Pseudonymous data can also be classified as personal data if it is relatively easy to identify an individual from it. Pseudonymous data is processed to prevent attribution to a specific individual without additional information.
Principles of GDPR
These principles are binding for all organizations in processing personal data:
- Lawfulness, fairness, and transparency — Personal data must be lawfully, transparently, and fairly processed.
- Purpose limitation — Data collection and processing must have a legitimate, specified purpose and should not be used for unrelated purposes.
- Data minimization —Organizations should only collect personal data that is relevant, adequate, and necessary.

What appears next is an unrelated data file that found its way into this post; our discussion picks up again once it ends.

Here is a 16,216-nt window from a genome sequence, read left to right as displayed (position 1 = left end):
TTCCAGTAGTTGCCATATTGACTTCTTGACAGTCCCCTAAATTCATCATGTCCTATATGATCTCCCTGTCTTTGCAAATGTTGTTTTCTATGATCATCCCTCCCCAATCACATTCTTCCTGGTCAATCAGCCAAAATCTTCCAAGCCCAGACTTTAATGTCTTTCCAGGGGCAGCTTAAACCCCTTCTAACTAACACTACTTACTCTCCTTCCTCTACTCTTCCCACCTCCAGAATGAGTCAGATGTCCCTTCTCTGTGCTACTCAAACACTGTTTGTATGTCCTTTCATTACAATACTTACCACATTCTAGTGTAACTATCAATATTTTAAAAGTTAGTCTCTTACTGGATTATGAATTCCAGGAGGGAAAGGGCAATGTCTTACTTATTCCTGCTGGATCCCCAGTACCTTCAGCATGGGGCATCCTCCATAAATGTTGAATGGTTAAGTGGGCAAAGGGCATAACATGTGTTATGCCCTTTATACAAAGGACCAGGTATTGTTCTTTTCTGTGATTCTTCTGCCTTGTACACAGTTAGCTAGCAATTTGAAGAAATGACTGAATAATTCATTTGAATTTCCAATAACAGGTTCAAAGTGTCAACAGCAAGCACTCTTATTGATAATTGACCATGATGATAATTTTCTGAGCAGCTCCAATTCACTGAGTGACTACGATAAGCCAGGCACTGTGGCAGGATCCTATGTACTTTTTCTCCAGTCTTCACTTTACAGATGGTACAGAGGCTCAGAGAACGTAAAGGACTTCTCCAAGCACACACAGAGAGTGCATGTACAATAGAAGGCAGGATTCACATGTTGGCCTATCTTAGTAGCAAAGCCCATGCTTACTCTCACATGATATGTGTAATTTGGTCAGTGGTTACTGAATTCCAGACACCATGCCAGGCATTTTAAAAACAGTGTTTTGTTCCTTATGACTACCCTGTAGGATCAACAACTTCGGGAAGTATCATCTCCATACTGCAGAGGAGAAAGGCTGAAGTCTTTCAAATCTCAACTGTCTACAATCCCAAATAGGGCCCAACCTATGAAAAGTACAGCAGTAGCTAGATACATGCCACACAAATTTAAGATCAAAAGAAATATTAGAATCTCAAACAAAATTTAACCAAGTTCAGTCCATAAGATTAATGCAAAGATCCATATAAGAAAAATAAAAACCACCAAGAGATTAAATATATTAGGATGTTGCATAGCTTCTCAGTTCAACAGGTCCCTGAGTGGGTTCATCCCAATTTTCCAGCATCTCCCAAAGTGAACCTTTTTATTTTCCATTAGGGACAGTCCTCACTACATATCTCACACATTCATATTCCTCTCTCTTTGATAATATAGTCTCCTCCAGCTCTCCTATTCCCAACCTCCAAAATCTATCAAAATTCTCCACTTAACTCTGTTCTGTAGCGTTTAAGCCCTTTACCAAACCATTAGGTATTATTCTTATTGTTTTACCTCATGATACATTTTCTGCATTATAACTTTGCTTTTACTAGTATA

- Accuracy — Personal data must be accurate and updated as necessary; inaccuracies must be rectified or erased promptly.
- Storage limitation —Organizations should store personal data for identification purposes only as long as necessary.
- Integrity and confidentiality — Organizations must implement measures to protect data against unauthorized processing, accidental loss, destruction, or damage.
- Accountability — Data controllers must demonstrate their compliance with GDPR by showcasing the measures taken to ensure adherence.
Data subjects refer to the individual(s) that own the personal data being processed. They are the consumers, customers, site visitors, etc.
A data controller is the legal or natural person, agency, public authority, or other body determining the purposes and means of processing personal data. Controllers include organizations that collect personal data directly from data subjects or receive personal data from other sources.